Some DNA has been extracted from bones found in a cave in Jamaica, comfirming a unique strange extinct monkey with rodent-like legs.
Some 11 million years ago, a group of monkeys settled on the island of Jamaica in the Caribbean. With no natural predators in sight, the monkeys were able to simply kick back and enjoy a relaxed Caribbean life. Their care-free lifestyle allowed these monkeys to thrive — they led a peaceful existence on the island up until a few hundred years ago when they suddenly went extinct — but also left a striking mark on their appearance. …
“It was a really weird animal indeed,” Prof. Samuel Turvey from the Zoological Society of London (ZSL) told the BBC. “Possibly with legs like a rodent; body maybe like a slow loris. Because it’s so weird no-one’s been able to agree what it was related to.”
… The team believes that Xenothrix mcgregori used to be a titi monkey that got to Jamaica probably on floating vegetation and went through a remarkable evolutionary change after colonizing its new environment.
“Ancient DNA indicates that the Jamaican monkey is really just a titi monkey with some unusual morphological features, not a wholly distinct branch of New World monkey,” said MacPhee, who is a scientist at the AMNH’s Mammalogy Department. “Evolution can act in unexpected ways in island environments, producing miniature elephants, gigantic birds, and sloth-like primates. Such examples put a very different spin on the old cliché that ‘anatomy is destiny.’”
Since no living descendants of Xenothrix mcgregori survive to this day, we can only speculate on what this species looked like when it was still alive.
Xenothrix, unlike any other monkey in the world, was a slow-moving tree-dweller with relatively few teeth, and leg bones somewhat like a rodent’s. Its unusual appearance has made it difficult for scientists to work out what it was related to and how it evolved. However, the scientific team have successfully extracted the first ever ancient DNA from an extinct Caribbean primate — uncovered from bones excavated in a Jamaican cave and providing important new evolutionary insights.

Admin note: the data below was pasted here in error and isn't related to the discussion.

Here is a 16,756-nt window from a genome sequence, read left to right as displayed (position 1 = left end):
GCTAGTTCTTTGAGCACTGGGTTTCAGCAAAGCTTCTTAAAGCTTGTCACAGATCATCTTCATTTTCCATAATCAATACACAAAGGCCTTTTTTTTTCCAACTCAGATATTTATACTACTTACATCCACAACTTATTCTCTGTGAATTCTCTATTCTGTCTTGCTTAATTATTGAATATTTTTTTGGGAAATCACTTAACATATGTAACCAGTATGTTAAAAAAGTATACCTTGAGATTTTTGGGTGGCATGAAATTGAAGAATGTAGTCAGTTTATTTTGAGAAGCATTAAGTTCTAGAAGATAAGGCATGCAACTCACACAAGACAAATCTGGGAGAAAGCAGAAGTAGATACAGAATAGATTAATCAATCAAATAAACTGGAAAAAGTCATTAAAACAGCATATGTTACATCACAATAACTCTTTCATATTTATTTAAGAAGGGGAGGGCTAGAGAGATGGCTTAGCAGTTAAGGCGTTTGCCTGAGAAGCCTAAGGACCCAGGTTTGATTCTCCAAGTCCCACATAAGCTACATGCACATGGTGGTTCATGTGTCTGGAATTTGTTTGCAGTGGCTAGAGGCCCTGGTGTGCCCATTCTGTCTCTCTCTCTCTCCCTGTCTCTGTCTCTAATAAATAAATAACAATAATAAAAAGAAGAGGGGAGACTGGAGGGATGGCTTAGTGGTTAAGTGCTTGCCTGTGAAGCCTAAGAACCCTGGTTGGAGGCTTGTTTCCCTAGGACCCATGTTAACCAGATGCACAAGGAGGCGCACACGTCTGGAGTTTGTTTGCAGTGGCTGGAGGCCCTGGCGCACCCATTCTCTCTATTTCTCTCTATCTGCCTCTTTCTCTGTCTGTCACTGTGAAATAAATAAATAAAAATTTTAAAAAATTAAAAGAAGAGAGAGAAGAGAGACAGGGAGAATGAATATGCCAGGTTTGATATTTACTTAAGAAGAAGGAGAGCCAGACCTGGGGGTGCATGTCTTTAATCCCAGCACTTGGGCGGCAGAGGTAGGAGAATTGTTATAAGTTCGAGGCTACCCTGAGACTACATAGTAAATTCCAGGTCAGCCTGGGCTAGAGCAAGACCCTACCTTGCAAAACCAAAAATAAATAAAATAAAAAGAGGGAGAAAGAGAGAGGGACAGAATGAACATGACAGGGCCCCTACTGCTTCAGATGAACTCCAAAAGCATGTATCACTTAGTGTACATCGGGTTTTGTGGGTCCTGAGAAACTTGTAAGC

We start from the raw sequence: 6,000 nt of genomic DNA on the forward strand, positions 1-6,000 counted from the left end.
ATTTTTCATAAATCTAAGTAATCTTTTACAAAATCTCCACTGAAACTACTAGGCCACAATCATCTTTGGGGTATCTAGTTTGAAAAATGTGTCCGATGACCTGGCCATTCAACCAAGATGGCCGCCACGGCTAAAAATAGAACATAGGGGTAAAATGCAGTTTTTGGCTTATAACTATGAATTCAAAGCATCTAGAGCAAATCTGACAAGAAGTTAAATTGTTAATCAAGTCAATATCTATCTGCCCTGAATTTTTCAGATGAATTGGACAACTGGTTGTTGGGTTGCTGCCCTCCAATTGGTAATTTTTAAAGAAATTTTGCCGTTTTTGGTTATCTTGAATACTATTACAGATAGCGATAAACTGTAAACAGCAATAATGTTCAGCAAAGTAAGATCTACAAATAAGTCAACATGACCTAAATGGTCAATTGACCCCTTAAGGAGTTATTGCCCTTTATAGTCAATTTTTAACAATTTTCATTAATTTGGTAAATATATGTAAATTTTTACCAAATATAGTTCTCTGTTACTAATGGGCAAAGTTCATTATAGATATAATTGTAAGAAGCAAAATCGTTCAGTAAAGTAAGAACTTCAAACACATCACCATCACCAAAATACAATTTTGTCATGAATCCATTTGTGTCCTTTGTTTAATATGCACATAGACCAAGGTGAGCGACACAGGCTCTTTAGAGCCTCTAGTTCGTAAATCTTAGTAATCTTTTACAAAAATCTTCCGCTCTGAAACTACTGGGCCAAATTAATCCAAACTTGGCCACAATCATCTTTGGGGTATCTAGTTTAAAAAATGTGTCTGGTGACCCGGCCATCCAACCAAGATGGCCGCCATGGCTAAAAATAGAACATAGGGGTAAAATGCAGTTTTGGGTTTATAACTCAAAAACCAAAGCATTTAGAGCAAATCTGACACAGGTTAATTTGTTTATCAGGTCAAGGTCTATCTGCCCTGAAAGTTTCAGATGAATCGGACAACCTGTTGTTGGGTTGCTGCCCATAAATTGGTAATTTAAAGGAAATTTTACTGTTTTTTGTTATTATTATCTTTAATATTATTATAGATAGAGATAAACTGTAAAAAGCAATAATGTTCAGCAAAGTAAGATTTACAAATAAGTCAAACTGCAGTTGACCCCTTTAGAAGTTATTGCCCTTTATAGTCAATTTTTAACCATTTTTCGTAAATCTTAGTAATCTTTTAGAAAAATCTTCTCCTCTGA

Using various indicators, MacPhee and Fleagle (1991) reconstructed the body weight of Xenothrixas lying between 2 and 4 kg (similar to size range found in the extant capuchin monkey, Cebus apella).
As to what at the creature might have looked like, this is the closest I could find:
During the 1860s, a strange creature referred to in the publicity literature as “a poto from the mountains of Jamaica” was exhibited in London. However, the accompanying engraving of this animal depicts a creature wholly unlike any species known to exist in Jamaica today. Consequently, some researchers have speculated that it may have been a living specimen of X. mcgregori.
If you don’t want to call someone “a slow, few toothed, rat-legged tree monkey,” just call them a Xenothrix.